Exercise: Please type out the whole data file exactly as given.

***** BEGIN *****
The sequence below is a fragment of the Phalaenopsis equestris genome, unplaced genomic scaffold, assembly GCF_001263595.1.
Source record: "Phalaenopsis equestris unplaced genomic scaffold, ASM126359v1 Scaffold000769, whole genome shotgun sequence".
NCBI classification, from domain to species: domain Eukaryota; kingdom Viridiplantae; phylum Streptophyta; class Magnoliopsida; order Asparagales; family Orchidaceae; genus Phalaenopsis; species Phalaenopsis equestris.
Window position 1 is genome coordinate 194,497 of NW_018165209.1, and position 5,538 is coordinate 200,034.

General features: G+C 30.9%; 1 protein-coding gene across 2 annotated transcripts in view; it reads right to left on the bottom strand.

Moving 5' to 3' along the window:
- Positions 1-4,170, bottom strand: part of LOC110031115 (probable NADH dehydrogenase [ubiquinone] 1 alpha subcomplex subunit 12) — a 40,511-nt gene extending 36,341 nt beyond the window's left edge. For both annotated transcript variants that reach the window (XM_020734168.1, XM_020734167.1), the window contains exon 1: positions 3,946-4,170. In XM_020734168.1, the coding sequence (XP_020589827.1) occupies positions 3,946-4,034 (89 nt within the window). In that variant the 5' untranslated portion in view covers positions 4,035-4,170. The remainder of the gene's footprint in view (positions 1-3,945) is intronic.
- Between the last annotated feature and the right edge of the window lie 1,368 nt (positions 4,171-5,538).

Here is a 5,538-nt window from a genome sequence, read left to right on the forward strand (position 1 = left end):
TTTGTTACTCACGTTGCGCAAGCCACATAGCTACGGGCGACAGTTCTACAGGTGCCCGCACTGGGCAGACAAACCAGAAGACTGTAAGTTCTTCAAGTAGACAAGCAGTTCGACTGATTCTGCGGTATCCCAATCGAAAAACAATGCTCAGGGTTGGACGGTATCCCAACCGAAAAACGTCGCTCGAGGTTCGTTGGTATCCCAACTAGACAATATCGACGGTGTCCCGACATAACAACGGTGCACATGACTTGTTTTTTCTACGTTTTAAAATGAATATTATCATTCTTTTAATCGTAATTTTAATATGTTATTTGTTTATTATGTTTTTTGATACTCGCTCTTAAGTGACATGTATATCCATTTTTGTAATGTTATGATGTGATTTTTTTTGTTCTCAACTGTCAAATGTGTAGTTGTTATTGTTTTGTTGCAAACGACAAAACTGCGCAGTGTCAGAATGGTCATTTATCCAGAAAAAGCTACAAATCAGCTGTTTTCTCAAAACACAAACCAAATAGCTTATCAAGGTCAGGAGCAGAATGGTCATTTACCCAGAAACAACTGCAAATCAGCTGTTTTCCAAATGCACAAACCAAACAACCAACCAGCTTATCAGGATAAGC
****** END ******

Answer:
The sequence below is a fragment of the Phalaenopsis equestris genome, unplaced genomic scaffold, assembly GCF_001263595.1.
Source record: "Phalaenopsis equestris unplaced genomic scaffold, ASM126359v1 Scaffold000769, whole genome shotgun sequence".
NCBI classification, from domain to species: domain Eukaryota; kingdom Viridiplantae; phylum Streptophyta; class Magnoliopsida; order Asparagales; family Orchidaceae; genus Phalaenopsis; species Phalaenopsis equestris.
Window position 1 is genome coordinate 194,497 of NW_018165209.1, and position 5,538 is coordinate 200,034.

General features: G+C 30.9%; 1 protein-coding gene across 2 annotated transcripts in view; it reads right to left on the bottom strand.

Moving 5' to 3' along the window:
- Positions 1-4,170, bottom strand: part of LOC110031115 (probable NADH dehydrogenase [ubiquinone] 1 alpha subcomplex subunit 12) — a 40,511-nt gene extending 36,341 nt beyond the window's left edge. For both annotated transcript variants that reach the window (XM_020734168.1, XM_020734167.1), the window contains exon 1: positions 3,946-4,170. In XM_020734168.1, the coding sequence (XP_020589827.1) occupies positions 3,946-4,034 (89 nt within the window). In that variant the 5' untranslated portion in view covers positions 4,035-4,170. The remainder of the gene's footprint in view (positions 1-3,945) is intronic.
- Between the last annotated feature and the right edge of the window lie 1,368 nt (positions 4,171-5,538).

Here is a 5,538-nt window from a genome sequence, read left to right on the forward strand (position 1 = left end):
TTTGTTACTCACGTTGCGCAAGCCACATAGCTACGGGCGACAGTTCTACAGGTGCCCGCACTGGGCAGACAAACCAGAAGACTGTAAGTTCTTCAAGTAGACAAGCAGTTCGACTGATTCTGCGGTATCCCAATCGAAAAACAATGCTCAGGGTTGGACGGTATCCCAACCGAAAAACGTCGCTCGAGGTTCGTTGGTATCCCAACTAGACAATATCGACGGTGTCCCGACATAACAACGGTGCACATGACTTGTTTTTTCTACGTTTTAAAATGAATATTATCATTCTTTTAATCGTAATTTTAATATGTTATTTGTTTATTATGTTTTTTGATACTCGCTCTTAAGTGACATGTATATCCATTTTTGTAATGTTATGATGTGATTTTTTTTGTTCTCAACTGTCAAATGTGTAGTTGTTATTGTTTTGTTGCAAACGACAAAACTGCGCAGTGTCAGAATGGTCATTTATCCAGAAAAAGCTACAAATCAGCTGTTTTCTCAAAACACAAACCAAATAGCTTATCAAGGTCAGGAGCAGAATGGTCATTTACCCAGAAACAACTGCAAATCAGCTGTTTTCCAAATGCACAAACCAAACAACCAACCAGCTTATCAGGATAAGC